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The report of a working group Secretary of Defense Robert Gates created to “research the ramifications for the Defense Department if the law banning gay men and lesbians from serving openly in the military is repealed will be released to Congress and the public Nov. 30, Defense Department officials announced here today.”
“Former Arkansas Gov. Mike Huckabee said Sunday that Iowa voters likely launched a national movement when ousting three state Supreme Court justices who agreed with a decision to strike a ban on gay marriage.”
“A new poll finds that the majority of Australians support marriage equality, but Prime Minister Julia Gillard and her Labor party remain opposed to the change for now.”
“Huge budget shortfalls are prompting a handful of states to begin discussing a once-unthinkable scenario: dropping out of the Medicaid insurance program for the poor.”
“The cost to employers of providing health benefits soared 6.9 percent on average this year, according to a national survey released last week, an increase some experts say was driven by the growing use of expensive imaging devices in hospitals and an expanding population of aging and obese patients suffering from chronic conditions.”
“Eight years after Oregon voters crushed a proposal for universal health care at the polls, reformers are quietly preparing for another run at the issue in Salem.”
ProPublica looks at the rocky road ahead for the DREAM Act.
Oklahoma Republican state Sen. Ralph Shortey has announced plans to file legislation that would mirror Arizona’s controversial immigration law, SB1070.
A Virginia state lawmaker plans to introduce a bill that would adopt Price William county’s immigration policy statewide. The county’s policy, passed in October 2007, requires local police to check the immigration status of anyone they arrest.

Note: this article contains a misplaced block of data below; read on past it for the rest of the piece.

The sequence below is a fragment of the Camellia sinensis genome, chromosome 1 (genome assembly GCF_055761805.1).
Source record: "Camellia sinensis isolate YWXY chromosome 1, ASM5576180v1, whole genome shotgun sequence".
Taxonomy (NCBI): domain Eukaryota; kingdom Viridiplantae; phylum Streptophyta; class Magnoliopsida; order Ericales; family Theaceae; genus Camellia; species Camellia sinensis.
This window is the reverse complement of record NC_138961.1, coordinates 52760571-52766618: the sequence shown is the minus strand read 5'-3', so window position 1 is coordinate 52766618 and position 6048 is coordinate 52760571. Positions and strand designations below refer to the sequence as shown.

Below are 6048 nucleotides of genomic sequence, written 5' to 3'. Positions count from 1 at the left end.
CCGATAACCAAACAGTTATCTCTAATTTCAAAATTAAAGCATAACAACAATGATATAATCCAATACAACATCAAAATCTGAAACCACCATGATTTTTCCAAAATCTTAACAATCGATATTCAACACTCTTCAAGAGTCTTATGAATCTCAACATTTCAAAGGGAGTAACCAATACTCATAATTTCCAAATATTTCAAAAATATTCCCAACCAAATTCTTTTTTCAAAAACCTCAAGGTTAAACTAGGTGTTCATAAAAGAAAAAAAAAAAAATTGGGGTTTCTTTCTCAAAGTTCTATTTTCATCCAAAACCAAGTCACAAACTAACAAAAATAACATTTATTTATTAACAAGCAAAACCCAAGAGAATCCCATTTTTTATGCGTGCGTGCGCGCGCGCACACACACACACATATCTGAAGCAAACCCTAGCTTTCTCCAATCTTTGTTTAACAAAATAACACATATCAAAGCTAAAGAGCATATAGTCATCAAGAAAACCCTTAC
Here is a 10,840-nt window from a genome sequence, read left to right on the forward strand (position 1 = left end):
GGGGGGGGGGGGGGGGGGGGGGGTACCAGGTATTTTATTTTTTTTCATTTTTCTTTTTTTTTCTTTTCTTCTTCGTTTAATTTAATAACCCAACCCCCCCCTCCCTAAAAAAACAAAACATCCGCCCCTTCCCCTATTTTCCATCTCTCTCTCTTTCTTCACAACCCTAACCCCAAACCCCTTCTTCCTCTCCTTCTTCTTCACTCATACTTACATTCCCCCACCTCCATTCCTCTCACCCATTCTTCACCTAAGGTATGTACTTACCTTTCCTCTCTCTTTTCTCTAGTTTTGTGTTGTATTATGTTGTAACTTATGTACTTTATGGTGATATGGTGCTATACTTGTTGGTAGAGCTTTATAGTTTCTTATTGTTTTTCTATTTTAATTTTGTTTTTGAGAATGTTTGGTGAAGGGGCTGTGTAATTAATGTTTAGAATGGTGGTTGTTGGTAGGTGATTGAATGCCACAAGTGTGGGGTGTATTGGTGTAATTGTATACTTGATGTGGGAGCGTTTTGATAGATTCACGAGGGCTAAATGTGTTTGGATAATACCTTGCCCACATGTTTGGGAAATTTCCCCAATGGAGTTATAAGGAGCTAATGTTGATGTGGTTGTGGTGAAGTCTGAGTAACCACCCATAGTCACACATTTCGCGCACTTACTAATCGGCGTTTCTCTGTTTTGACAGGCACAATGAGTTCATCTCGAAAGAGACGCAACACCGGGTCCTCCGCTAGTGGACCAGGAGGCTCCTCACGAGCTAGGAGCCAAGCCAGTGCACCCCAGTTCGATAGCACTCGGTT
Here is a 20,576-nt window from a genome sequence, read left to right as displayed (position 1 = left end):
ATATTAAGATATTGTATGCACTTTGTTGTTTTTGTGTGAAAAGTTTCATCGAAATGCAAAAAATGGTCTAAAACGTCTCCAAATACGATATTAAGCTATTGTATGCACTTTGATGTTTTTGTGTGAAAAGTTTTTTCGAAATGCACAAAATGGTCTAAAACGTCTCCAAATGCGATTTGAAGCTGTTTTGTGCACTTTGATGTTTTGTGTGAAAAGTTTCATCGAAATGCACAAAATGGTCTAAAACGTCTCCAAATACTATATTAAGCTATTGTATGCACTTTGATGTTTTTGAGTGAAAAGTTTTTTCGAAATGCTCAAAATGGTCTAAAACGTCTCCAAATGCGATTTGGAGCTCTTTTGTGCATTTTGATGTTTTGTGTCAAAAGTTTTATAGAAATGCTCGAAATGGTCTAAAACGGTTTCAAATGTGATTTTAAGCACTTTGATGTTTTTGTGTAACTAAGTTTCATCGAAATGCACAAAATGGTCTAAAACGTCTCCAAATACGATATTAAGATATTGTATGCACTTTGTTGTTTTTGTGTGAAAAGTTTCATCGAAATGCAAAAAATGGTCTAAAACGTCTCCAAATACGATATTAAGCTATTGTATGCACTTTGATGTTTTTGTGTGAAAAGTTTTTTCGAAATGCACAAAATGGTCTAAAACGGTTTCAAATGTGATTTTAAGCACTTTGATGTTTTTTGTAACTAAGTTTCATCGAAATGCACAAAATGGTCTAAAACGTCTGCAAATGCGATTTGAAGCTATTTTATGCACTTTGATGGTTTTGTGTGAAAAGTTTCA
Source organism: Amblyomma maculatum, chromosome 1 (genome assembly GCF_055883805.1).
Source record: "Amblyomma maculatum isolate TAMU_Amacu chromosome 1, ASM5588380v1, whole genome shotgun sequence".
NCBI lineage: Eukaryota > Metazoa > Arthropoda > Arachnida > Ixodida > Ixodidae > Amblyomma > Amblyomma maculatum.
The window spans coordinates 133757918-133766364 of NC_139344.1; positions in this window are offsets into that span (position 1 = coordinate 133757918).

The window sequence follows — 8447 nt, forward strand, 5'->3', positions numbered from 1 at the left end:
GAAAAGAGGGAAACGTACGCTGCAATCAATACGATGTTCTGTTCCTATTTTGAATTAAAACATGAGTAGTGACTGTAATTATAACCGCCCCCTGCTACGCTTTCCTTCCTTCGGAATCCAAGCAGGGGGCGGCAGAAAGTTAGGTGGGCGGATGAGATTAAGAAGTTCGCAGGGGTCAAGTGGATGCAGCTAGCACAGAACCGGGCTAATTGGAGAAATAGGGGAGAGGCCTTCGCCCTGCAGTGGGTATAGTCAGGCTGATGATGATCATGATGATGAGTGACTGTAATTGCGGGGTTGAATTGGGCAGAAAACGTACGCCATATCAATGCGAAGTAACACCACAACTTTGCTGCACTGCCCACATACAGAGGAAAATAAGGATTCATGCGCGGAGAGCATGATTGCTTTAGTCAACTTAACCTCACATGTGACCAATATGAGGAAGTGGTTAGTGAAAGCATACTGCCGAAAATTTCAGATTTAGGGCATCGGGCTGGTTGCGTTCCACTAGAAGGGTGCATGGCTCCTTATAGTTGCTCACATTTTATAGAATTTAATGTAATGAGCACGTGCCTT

“U.S. diplomats, intelligence officers and other officials have rushed to Asia for consultations following North Korea’s claim to have secretly constructed a uranium enrichment facility.” “Russian President Dmitry Medvedev has proposed to NATO leaders that Europe be divided into sectors of military responsibility to better protect the continent from missile attack.” “The Palestinians may reject resuming peace talks with Israel due to proposed U.S. incentives to Israel, a Palestinian official said Sunday.”
“Ireland has formally applied for a rescue package worth more than $100 billion, after months of trying to survive its financial crisis with austerity measures and strict budgetary planning,” the New York Times reports.
Treasury Secretary Geithner told said over the weekend that “the Obama administration would oppose any effort to strip the Federal Reserve of its mandate to pursue full employment”; Geithner also “warned Republicans against politicizing the central bank.”
“Think you’ve read the worst about foreclosures? Read this.”
The Pacific Council on International Policy has urged Incoming California governor Jerry Brown to create a “climate risk council” that would help California adapt to the effects of global warming.
Scientists estimate that CO2 emissions from burning coal, oil and gas will reach their highest levels in history this year.
U.S. climate scientists today launched a new website aimed at informing the public about global warming.
“For-profit colleges that pay recruiters based on the number of students they sign up may lose access to U.S. government student aid,” Deputy Undersecretary of Education James Kvaal told Bloomberg.
“Twelfth graders’ reading and mathematics scores on the National Assessment of Educational Progress have improved only modestly in the past four years,” Education Week reports.
Education Secretary Arne Duncan: stop paying teachers like “interchangeable widgets.”
How the Supreme Court and Native corporations saved Sen. Lisa Murkowski (I-AK).
Today, “we’ll learn whether the Minnesota Supreme Court will acquiesce to the petition the Republican Party filed last week and hold hearings today at 2:30 p.m. that, the Democrats allege, could delay the state-mandated gubernatorial recount.”
“A federal judge has rebuked a ruling by the Wisconsin Supreme Court that victims of lead poisoning may sue former manufacturers of lead used in paint — without determining which manufacturer produced the lead the victim ingested.”